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Denise Incandela, EVP of Apparel and Private Brands for Walmart U.S., yesterday posted an announcement saying that the company, following its acquisition last year of Zeekit, creator of a leading dynamic virtual fitting room platform, will now be offering the service to its online shoppers.

An excerpt:

"One of the most frustrating aspects of shopping for clothes online is understanding how an item will actually look on you. With Zeekit, our goal is to deliver an inclusive, immersive and personalized digital experience that will better replicate physical shopping.

"We are rolling out Zeekit technology to users of the Walmart app and, starting with the Choose My Model experience. This feature currently offers customers the ability to select from 50 models between 5’2” – 6’0” in height and sizes XS – XXXL. Customers can determine the model who best represents their height, body shape and skin tone to understand how an item will look on them. And we will continue to expand our model selection, with nearly 70 additional model options launching in the weeks ahead to offer an even wider range of sizes, skin tones and hair colors.

"Choose My Model is now available on select items across our portfolio of exclusive, elevated brands and private brands, including Free Assembly, Scoop, Sofia Jeans by Sofia Vergara, ELOQUII Elements, Time and Tru, Athletic Works, Terra & Sky, No Boundaries, Avia and The Pioneer Woman. We are also adding national brands, starting with Levi’s and Hanes, and we’ll continue to expand to new national brands in the coming months on and Walmart Marketplace. If an item is part of the Zeekit experience, customers will see the prompt to select a model on the item page."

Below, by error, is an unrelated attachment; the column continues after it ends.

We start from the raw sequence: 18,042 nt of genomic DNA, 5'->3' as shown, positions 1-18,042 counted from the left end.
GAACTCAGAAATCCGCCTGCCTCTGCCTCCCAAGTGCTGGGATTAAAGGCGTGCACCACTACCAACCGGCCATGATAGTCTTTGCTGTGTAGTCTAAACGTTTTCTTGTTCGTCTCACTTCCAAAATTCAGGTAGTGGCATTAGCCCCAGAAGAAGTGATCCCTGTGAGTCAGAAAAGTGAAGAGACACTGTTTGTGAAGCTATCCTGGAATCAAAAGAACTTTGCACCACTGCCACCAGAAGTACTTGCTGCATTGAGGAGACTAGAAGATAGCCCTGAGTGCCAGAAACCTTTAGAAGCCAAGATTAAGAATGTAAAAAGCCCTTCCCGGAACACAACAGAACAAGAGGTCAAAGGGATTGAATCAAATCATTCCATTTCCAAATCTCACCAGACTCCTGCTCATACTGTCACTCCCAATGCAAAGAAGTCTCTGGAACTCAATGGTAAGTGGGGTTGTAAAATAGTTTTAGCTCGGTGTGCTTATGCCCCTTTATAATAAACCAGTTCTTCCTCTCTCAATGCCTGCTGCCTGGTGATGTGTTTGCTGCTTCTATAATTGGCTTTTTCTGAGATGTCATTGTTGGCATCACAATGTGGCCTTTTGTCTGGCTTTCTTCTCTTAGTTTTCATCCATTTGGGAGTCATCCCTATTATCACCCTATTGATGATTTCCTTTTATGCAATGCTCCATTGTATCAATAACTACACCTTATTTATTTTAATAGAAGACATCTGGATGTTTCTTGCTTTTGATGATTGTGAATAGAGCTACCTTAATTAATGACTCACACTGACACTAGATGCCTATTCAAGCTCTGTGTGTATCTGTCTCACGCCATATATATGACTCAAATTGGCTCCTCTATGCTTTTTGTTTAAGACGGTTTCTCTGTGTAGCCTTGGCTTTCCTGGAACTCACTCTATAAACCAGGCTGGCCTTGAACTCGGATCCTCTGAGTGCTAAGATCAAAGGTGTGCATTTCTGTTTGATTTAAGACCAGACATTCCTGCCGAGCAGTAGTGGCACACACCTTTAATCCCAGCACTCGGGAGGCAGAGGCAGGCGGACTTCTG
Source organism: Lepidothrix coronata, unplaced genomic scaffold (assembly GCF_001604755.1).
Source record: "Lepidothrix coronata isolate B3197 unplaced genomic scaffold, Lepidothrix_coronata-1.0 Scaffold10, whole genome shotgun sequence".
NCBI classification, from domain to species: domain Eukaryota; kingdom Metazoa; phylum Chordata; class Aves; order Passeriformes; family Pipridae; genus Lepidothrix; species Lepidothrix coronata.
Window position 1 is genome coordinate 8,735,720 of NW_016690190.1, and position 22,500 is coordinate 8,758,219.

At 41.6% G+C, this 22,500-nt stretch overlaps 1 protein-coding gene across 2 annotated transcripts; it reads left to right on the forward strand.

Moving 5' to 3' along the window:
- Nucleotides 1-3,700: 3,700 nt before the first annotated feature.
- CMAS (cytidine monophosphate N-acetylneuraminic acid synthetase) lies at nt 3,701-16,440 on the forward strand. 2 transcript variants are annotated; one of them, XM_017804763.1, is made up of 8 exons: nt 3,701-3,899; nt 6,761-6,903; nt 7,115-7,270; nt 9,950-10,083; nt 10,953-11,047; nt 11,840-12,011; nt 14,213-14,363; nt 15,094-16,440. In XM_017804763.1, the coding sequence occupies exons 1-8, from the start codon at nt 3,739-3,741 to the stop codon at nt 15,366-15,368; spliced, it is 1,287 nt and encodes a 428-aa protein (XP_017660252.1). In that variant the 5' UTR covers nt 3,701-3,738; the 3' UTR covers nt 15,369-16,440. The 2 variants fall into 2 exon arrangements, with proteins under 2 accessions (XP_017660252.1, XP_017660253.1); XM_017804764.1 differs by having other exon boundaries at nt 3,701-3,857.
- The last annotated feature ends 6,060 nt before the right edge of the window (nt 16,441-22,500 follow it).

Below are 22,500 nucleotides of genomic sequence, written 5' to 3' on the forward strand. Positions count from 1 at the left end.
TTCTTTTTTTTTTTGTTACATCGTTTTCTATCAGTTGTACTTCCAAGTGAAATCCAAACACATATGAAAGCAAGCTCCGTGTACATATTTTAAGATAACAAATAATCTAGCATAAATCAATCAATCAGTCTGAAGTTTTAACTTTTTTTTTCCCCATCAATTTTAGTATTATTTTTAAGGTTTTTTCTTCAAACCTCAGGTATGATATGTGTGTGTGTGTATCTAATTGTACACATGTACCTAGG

Incandela goes on:  "Zeekit was built with a vision to provide every person the chance to see themselves in any item of clothing found online, and that is a vision we share. Our new Choose My Model capability is just the beginning. We are also working to launch a virtual try-on experience for women’s apparel, moving with speed to bring this groundbreaking technology to our customers."

CNBC makes the point that the technology appears to have two results - people are more willing to buy products at a higher price point, and the rate of returns goes down.

KC's View:

It is interesting, I think, that as Amazon tests the idea of fashion-centric physical stores that will combine elements of technology with an in-person shopping experience, Walmart is investing in heightening the online fashion experience.

Different approaches, but the overarching message is clear - fashion is likely to be a one of the main areas of competition between these two behemoths going forward.  Expect a relative cascade of innovations and announcements from both sides that seek to gain the upper hand.